Closure (psychology) - Need For Cognitive Closure in Education

Need For Cognitive Closure in Education

Formal education environments, such as elementary and secondary schools, present opportunities for learners to acquire new knowledge and skills, and to achieve deep, domain-specific conceptual mastery which, through well-designed pedagogical guidance and academic study, may enhance future career readiness, civic engagement, and general well-being. However, although it is understood that the basic principles of learning assert the importance of attending to students’ prior knowledge, fostering conceptual understanding, and cultivating metacognitive awareness, students must also become engaged and be willing to tolerate and cognitively work through the intellectual ambiguity often associated with exposure to novel information and tasks.

Yet for students who have high need for cognitive closure, this phenomenon may inadvertently lead to the inhibition of cognitive functions and processes essential to the learning process, so that they can maintain their prior certainty and/or perceived permanence of personally or socially important ideas, even if those ideas or knowledge are distinctly unrelated to any specific content or information being presented in the classroom. In instances such as these, an individual’s desire for cognitive closure in another area may outweigh her/his motivation to expend cognitive resources toward learning new information. As a result, the student may appear uninterested and susceptible to under-achieving e.g. poor grades or not performing to expected levels).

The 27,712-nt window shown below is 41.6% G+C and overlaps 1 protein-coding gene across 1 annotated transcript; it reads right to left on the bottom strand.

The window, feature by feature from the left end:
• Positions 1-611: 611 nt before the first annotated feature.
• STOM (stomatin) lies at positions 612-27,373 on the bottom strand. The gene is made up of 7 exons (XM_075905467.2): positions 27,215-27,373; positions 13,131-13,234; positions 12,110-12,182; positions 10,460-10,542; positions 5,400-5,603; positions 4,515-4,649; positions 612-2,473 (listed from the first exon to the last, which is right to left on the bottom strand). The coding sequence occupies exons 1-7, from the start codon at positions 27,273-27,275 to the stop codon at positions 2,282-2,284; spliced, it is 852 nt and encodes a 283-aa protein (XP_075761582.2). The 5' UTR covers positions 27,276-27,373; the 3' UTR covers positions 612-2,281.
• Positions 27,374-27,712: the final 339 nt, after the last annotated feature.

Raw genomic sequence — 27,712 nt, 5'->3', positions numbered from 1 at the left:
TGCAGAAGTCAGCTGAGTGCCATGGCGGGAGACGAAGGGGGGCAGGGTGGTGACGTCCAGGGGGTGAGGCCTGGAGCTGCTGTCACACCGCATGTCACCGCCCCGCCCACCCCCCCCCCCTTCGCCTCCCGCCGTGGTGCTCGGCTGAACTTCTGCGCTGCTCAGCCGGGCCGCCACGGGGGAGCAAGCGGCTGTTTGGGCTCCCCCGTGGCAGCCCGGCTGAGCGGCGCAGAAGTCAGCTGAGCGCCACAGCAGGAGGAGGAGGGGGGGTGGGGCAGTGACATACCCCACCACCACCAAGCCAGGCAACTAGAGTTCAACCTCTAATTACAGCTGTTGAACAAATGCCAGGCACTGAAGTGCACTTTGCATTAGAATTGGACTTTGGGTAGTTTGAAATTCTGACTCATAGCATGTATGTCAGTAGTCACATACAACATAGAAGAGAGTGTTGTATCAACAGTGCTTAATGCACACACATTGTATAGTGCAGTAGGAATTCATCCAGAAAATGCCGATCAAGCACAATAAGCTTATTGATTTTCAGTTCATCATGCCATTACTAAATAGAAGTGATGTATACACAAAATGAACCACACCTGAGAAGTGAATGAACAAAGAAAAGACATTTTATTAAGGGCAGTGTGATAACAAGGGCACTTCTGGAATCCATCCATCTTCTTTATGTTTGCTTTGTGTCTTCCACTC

Unfortunately, in the absence of understanding and consideration of how need for cognitive closure may influence academic and/or achievement motivation, educators may erroneously conclude that a student does not have a desire to learn or that she/he has a cognitive, psychological, intellectual, or behavioral deficiency that is impeding the learning process. This is not to suggest that need for cognitive closure is a suitable explanation for all learning problems; however, in working with students who appear to be experiencing learning challenges manifested through amotivation or low motivation, it would not be unreasonable to explore need for cognitive closure as a potential factor.

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